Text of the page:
Photographie d’aujourd’hui. Une histoire orale [Photography Today: An Oral History]
18-21 November 2014, Staatliche Akademie der Bildenden Künste, Stuttgart

The aim of this workshop was to bring together Malian, Senegalese and German photographers in order to stimulate discussion on the subject of their photographic practice. In addition to the photographers, researchers and students also participated in the workshop.

Photographers frequently make use of archival material and visual traditions connected with local and international cultures. Their practice forms part of a cross-cultural network that embraces both political and aesthetic concerns. Oral history and collective memory serve as source material that becomes an integral part of their work. In this way, photography is continually expanding and (re)producing new archives.

Organized by Marie-Hélène Gutberlet and Bärbel Küster.

Participants: Fatoumata Diabaté, Harandane Dicko, Élise Fitte-Duval, Mamadou Gomis, Lukas Einsele, Sybille Omlin, Ricarda Roggan, Djibril Sy and Malte Wandel.

In front of the Staatliche Akademie der Bildenden Künste of Stuttgart
Opening of the workshop by Bärbel Küster
Marie-Hélène Gutberlet
Élise Fitte-Duval
Djibril Sy
Ricarda Roggan
Malika Diagana
Harandane Dicko
Malte Wandel and Lukas Einsele
Fatoumata Diabaté
Sybille Omlin and Bärbel Küster

The work of these photographers was the starting point for discussions, after which more conceptual aspects of the workshop and the organization of photography projects were considered. The theme of archives had already been selected as a focus for discussion – this was reinforced by the exhibition of the Walther Collection, which presented photographs primarily gathered from archival sources. In comparison to photographs from the archives of Malick Sidibé, Seydou Keïta and Mama Casset, whose work is now internationally renowned and is of central importance to the history of studio photography, the work of street photographers shows a radically different approach, as it brings photography out of the studio and into direct confrontation with society.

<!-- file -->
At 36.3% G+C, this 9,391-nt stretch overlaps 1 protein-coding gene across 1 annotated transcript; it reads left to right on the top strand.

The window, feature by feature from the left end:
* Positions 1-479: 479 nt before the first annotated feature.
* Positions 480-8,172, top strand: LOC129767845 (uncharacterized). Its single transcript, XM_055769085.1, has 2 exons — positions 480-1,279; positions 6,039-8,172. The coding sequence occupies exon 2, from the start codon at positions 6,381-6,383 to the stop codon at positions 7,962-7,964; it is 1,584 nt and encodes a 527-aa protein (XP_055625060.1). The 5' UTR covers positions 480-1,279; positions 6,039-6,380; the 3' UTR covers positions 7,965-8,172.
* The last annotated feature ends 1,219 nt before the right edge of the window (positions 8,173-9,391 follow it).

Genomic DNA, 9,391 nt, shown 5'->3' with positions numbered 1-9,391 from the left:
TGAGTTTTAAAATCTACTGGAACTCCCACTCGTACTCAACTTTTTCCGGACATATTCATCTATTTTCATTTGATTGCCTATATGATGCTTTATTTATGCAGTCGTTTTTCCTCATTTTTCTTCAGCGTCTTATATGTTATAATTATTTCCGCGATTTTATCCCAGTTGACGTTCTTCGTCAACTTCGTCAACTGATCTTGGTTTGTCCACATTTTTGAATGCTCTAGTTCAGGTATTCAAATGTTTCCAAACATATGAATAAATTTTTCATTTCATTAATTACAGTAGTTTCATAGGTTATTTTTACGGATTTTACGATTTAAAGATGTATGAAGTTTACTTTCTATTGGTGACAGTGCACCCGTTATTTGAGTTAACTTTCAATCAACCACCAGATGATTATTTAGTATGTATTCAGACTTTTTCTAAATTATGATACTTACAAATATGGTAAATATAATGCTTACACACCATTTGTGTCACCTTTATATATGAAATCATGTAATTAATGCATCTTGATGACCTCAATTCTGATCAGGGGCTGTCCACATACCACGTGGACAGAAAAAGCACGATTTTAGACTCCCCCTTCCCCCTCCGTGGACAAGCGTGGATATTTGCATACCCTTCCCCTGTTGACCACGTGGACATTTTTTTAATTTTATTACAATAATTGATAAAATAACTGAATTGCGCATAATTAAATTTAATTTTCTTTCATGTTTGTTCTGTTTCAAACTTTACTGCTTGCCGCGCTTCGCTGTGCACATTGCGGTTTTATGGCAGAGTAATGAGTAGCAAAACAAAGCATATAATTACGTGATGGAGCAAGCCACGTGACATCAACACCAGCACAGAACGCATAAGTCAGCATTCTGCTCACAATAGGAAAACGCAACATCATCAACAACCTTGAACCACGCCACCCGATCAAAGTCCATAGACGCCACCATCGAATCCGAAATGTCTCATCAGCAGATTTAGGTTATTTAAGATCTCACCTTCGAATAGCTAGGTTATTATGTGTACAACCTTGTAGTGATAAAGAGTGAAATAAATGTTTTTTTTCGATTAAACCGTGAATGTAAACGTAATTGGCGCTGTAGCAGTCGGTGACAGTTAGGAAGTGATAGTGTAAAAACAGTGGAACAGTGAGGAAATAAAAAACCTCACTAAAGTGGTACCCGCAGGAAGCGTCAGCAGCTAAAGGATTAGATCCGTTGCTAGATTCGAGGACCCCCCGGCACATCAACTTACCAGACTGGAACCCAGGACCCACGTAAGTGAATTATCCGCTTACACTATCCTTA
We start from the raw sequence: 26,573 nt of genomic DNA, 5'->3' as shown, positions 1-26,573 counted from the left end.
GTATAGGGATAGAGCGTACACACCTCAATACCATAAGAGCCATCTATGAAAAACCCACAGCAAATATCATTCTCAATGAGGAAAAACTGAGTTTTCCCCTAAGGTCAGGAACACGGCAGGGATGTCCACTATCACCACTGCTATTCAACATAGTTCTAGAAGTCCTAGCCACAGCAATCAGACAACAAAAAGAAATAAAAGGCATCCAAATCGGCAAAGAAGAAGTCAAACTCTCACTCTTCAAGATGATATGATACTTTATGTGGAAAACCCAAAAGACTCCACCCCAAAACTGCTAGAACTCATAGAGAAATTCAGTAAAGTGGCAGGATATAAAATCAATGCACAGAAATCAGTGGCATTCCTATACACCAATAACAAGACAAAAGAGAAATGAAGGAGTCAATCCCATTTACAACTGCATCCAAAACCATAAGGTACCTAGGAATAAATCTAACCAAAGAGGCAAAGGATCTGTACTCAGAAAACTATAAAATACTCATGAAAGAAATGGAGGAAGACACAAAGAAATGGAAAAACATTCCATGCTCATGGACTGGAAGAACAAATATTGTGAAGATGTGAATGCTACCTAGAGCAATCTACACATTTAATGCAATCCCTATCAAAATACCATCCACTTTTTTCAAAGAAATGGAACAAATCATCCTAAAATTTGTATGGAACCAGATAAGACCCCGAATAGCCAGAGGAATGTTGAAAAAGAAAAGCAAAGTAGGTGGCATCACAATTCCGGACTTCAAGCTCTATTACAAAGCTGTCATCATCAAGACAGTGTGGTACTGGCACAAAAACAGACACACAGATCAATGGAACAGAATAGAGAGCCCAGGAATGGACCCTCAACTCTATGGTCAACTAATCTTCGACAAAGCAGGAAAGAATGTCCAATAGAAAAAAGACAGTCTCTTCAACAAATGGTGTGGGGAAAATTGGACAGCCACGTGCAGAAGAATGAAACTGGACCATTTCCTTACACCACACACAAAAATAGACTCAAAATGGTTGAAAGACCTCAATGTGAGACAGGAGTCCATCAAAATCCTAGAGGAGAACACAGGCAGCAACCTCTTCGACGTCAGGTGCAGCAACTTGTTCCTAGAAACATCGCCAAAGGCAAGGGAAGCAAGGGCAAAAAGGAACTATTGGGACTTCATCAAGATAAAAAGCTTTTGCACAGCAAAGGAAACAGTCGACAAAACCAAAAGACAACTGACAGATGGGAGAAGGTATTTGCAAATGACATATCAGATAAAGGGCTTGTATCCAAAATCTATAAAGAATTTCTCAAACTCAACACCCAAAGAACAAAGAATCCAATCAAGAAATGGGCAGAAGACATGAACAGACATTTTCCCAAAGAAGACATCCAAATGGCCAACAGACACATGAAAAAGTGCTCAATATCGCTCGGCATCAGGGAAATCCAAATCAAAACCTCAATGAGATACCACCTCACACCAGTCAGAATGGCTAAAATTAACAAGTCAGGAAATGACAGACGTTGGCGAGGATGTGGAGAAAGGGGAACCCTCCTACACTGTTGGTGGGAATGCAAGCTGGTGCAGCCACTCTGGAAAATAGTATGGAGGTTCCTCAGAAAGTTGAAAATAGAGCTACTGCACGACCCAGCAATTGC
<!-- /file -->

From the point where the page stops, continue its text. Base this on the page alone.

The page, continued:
The importance of training was discussed at length, given that very few organizations devoted to training photographers exist in Mali and Senegal at this time. The position of photographers within the international art market was also addressed, including parallels drawn between the situation in Germany, Mali and Senegal in terms of obstacles encountered by photographers. The following questions were discussed: Are photographs – whether research-based photography, street photography or press photography – necessarily absorbed into the art market economy as soon as they are exhibited in any form? In what way does this affect the photographs themselves, and alter the way we look at works?

Discussions concluded with an exchange of different points of view regarding the African Encounters with Photography. This event – also known as the Bamako Photography Biennale – which has gained international recognition as a cradle of new African photography since it was founded in the 1990s, was the subject of lively debate among workshop participants in relation to the purpose and history of the event.

An essential component of the workshop was a tour (open to the general public) of the exhibition held at the Stadthaus in Ulm (November 20, 2014) given by the exhibition curators Bärbel Küster and Wiebke Ratzeburg, with the artists present. Audiences had the opportunity to speak directly to the photographers about their work. This visit also gave the Malian and Senegalese photographers an occasion to see their work exhibited at the Stadthaus, which also presented extracts of video interviews in which they had taken part some months earlier.

Tour of the Walther Collection in Neu-Ulm, 20 November 2014


Exhibition Prises de Dakar [Shots of Dakar], Staatliche Akademie der Bildenden Künste, Stuttgart
18-22 November 2014

Organized by Ferhat Ayne

Featuring works (photographs, installations and paintings) by Ferhat Ayne, Kasper Leisner, Marion Jäger and Alicia Hernandez Westpfahl

Interview with Harandane Dicko